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Hans Jonas Ethics and Biogenetic Art IN A FORMER ARTICLE IN THIS JOURNAL, I DWELT AT SOME LENGTH ON the tendency o f the fruits o f technological invention to acquire a force o f their own and, as it were, m ake them selves independent o f their m akers (Jonas, 1982). “Once developed by doing in the small, they have a way o f enforcing their em ploym ent in the large and ever larger and m aking that em ploym ent an incessant need o f life.” In ascribing to the creations o f technology a “life o f their own,” I was speaking figu­ ratively, and exaggerating som ew hat. Strictly speaking, w hat I said referred not to the creations them selves, the concrete objects produced, but to the process o f their creation and utilization, an abstract system function that acts through m an. As long as the creations o f technol­ ogy—tools in the broadest sense—are inanim ate objects, as has always been the case hitherto, it is still “m an” who has to activate them , who can turn them on and off at will, and who also chooses to bring about their further developm ent, that is, technological progress, by m eans o f new invention, even though this choice or will is, de facto, largely deprived o f its options and pushed—by the aforem entioned com pul­ sions o f current use—in the single direction o f going ahead. “Man” in this context m eans such abstract notions as “society,” “the economy,” “politics,” “nation-state,” etc., yet the arche kineseos, the prim e cause of m ovem ent, is still to be found in “m an” and, ultimately, in actual indi­ viduals. Thus, however true it may be that the collective-technological “sorcerer’s apprentice” that we are can no longer get rid of the spirits he has sum moned, nevertheless it would still be theoretically possible ORIGINALLY PUBLISHED IN SOCIAL RESEARCH VOL. 52, NO. 3(AUTUMN 1985) social research Vol 71 : No 3 : Fall 2 0 0 4 569 for the old master to enter at any time and command, “In the closet, / broom! broom! / As you were,” and there they would stand motionless (Goethe, Der Zauberlehrling (“The Sorcerer’s Apprentice”)). But not even the old sorcerer can call this anymore ifthe creations of technology are no longer brooms but new living creatures. Such crea­ tures, as Aristotle said long ago, contain within themselves the origin and principle of their movement, and this movement includes not merely their continued functioning—their living behavior—but also their propagation and, through the chain of reproduction, even their possible further development into new forms. In such creations—now true creatures, with which he has qualitatively surpassed his previous creativity in the inanimate domain—homofaber forgoes being the sole causal agency. The work of his hands takes on a life of its own and inde­ pendent force, no longer figuratively but literally. On this threshold of the new art, the potential fountainhead of extended evolutions, it is fitting that man should pause a moment for fundamental reflection. What we are talking about is the planned creation ofnew forms of life by direct intervention in the molecularly encoded hereditary blue­ print of given species. This is not the same as the breeding of domestic animals and plants from wild ancestor forms, which, as a mixture of art and luck, has been practiced worldwide since the dawn of agriculture. That breeding operates via the phenotypes and relies on the intrinsic whims of the germ substance as they happen to manifest themselves in this or that somatic property. The natural variability of reproduction is used to obtain the desired characteristics from the original genotype by selection of the phenotypes over the generations, that is, to increase these characteristics by summation of the small, spontaneous devia­ tions in the preferred direction. This is artificially steered and acceler­ ated evolution, in which deliberate stock selection takes the place of the statistically slow-working selection mechanics of nature and enables forms to come to existence which nature would not permit, since they thrive only under cultivation...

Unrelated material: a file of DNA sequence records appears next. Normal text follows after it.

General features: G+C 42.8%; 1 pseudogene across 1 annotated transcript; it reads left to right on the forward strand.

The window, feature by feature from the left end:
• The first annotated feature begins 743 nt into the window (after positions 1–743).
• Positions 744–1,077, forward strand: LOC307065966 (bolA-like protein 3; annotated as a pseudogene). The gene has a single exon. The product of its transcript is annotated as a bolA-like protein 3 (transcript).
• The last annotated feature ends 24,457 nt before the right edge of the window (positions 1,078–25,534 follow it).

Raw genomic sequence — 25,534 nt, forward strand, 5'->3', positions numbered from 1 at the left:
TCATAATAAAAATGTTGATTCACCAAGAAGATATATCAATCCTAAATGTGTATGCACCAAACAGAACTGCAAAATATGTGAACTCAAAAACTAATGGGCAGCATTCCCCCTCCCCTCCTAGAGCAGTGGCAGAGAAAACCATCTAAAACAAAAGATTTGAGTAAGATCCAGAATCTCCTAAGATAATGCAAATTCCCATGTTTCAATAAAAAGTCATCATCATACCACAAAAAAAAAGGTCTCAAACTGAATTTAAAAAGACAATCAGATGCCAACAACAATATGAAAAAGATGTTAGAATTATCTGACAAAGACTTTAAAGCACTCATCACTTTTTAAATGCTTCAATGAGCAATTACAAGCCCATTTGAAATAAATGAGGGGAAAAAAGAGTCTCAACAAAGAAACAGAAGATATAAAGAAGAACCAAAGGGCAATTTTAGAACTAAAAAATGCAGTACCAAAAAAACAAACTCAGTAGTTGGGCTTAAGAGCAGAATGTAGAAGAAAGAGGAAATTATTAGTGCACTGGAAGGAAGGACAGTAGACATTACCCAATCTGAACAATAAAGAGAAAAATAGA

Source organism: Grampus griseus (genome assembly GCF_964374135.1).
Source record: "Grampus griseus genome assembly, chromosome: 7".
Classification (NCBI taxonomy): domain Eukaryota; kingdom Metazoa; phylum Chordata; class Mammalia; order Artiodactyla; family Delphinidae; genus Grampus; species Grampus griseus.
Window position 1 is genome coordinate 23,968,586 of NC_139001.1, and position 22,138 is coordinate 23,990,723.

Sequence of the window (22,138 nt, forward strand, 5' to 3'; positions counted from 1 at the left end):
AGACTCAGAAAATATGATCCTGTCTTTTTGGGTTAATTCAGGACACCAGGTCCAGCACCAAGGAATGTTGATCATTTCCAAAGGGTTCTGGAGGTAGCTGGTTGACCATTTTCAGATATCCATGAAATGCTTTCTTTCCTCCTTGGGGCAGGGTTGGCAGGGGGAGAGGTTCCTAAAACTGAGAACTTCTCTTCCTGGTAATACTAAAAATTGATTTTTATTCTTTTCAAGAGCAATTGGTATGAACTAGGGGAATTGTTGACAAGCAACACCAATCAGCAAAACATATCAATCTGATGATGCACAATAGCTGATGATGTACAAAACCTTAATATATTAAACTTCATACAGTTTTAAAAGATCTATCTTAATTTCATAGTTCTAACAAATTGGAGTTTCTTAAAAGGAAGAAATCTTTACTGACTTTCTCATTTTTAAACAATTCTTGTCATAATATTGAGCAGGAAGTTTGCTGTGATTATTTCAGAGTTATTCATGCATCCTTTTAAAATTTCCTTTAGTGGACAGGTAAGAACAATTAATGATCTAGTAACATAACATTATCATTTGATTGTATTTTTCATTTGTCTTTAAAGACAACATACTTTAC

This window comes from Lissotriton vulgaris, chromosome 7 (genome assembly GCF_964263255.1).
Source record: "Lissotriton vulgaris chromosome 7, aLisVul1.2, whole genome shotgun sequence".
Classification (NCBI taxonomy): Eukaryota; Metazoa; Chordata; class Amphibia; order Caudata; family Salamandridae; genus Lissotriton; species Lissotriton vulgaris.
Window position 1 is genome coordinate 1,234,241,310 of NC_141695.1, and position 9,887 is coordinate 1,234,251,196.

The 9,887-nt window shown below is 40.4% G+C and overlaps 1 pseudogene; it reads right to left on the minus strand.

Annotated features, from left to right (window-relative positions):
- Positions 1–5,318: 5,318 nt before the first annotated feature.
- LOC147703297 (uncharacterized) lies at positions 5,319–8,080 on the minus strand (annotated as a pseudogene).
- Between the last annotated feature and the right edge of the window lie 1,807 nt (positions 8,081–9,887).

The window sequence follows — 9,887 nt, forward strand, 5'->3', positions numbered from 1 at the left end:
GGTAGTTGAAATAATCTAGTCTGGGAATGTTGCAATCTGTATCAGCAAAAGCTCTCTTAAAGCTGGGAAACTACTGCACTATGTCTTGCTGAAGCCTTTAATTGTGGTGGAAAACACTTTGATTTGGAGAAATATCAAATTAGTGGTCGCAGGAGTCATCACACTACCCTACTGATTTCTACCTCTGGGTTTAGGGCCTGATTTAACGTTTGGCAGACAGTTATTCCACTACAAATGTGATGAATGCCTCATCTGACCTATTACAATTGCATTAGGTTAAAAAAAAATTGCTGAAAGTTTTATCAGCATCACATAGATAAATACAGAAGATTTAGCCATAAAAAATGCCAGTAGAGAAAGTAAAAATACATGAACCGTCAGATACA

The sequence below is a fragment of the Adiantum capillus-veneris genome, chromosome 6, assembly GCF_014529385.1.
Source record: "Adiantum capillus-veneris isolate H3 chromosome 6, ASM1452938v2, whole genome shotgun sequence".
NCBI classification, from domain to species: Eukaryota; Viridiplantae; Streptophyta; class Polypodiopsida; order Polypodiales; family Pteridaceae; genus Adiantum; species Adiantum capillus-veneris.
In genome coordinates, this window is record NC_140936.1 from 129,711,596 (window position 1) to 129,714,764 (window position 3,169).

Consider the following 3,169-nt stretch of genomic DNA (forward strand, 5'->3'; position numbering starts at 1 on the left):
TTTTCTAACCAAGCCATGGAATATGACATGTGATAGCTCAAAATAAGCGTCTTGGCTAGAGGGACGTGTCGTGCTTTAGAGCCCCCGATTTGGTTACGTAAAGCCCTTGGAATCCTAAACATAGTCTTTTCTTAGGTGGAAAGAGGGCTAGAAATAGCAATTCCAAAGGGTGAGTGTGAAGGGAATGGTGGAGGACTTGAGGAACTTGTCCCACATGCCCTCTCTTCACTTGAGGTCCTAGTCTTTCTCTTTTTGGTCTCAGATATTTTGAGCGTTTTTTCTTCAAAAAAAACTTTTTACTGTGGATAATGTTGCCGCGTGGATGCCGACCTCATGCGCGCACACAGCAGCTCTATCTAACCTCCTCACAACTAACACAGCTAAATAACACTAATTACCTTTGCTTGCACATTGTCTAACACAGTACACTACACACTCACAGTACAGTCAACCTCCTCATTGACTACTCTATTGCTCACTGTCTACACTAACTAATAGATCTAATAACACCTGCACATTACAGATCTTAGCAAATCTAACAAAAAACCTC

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Additional Information

ISSN
1944-768X
Print ISSN
0037-783X
Pages
pp. 569-582
Launched on MUSE
2014-04-30
Open Access
No
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